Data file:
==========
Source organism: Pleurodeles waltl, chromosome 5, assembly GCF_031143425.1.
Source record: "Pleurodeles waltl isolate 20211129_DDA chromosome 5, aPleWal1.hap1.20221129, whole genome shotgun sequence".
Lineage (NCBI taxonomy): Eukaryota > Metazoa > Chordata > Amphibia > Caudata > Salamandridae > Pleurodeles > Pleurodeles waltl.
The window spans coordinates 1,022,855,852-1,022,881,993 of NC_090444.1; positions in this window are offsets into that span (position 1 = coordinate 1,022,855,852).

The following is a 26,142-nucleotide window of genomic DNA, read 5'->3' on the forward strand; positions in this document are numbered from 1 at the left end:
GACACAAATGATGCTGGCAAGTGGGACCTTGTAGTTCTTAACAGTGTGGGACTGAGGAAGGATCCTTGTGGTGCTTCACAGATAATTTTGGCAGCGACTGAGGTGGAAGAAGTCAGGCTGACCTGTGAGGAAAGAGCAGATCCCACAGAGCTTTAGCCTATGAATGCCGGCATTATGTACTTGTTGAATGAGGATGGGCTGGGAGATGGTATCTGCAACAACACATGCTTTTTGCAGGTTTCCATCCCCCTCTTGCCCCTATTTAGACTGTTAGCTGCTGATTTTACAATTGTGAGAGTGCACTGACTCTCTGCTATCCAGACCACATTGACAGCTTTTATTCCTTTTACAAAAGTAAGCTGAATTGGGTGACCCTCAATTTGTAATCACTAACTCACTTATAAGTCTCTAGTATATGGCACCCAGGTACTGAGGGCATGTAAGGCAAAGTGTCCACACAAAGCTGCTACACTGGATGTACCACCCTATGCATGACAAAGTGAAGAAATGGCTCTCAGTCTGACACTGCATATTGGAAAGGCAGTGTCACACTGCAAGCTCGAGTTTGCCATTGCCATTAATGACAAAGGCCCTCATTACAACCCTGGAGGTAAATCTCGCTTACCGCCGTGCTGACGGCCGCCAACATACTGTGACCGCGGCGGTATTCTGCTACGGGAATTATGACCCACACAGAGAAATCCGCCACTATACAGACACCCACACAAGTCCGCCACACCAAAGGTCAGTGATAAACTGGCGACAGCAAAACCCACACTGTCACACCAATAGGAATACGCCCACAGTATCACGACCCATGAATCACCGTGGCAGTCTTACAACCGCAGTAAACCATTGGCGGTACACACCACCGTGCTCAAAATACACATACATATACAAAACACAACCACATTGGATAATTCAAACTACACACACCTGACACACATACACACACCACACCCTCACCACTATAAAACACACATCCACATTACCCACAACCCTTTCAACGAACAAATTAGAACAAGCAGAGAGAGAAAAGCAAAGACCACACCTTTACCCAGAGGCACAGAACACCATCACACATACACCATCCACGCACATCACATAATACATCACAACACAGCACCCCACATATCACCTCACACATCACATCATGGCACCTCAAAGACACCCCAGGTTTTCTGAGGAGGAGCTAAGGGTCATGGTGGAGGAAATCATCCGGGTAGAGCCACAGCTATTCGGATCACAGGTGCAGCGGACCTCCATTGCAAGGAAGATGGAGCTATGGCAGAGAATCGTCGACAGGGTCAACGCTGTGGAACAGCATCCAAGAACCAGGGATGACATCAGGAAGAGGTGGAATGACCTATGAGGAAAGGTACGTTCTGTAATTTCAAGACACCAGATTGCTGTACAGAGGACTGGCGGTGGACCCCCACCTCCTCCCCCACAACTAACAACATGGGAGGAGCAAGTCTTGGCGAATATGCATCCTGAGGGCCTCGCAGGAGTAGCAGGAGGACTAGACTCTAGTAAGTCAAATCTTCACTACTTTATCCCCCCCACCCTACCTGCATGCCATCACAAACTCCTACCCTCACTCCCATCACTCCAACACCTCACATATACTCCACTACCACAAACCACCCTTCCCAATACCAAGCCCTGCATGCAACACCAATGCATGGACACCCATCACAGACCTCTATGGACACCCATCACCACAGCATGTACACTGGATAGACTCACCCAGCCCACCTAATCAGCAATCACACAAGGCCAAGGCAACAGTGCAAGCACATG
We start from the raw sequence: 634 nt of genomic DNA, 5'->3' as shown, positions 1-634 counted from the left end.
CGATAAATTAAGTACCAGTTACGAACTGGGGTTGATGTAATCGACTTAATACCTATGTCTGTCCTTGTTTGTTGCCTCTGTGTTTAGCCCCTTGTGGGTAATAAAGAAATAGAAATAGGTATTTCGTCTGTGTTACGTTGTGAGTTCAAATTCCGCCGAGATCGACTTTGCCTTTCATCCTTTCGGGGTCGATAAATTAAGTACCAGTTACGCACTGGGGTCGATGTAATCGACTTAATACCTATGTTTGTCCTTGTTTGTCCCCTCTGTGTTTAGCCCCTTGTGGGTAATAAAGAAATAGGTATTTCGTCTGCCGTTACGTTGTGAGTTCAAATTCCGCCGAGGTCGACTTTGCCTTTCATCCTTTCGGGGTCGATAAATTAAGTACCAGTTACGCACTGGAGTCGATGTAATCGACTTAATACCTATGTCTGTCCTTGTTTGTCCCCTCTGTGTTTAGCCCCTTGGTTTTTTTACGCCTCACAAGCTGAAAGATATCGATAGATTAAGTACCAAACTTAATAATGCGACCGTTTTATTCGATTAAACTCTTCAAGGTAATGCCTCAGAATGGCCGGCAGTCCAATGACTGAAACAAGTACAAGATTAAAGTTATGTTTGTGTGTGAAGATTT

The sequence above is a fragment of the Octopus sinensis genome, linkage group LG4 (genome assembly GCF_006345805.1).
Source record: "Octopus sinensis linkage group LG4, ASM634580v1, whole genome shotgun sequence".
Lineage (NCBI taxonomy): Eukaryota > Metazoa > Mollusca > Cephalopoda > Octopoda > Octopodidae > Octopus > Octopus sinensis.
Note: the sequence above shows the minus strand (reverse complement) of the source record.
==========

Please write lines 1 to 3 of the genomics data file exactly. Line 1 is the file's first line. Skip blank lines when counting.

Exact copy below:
Source organism: Pleurodeles waltl, chromosome 5, assembly GCF_031143425.1.
Source record: "Pleurodeles waltl isolate 20211129_DDA chromosome 5, aPleWal1.hap1.20221129, whole genome shotgun sequence".
Lineage (NCBI taxonomy): Eukaryota > Metazoa > Chordata > Amphibia > Caudata > Salamandridae > Pleurodeles > Pleurodeles waltl.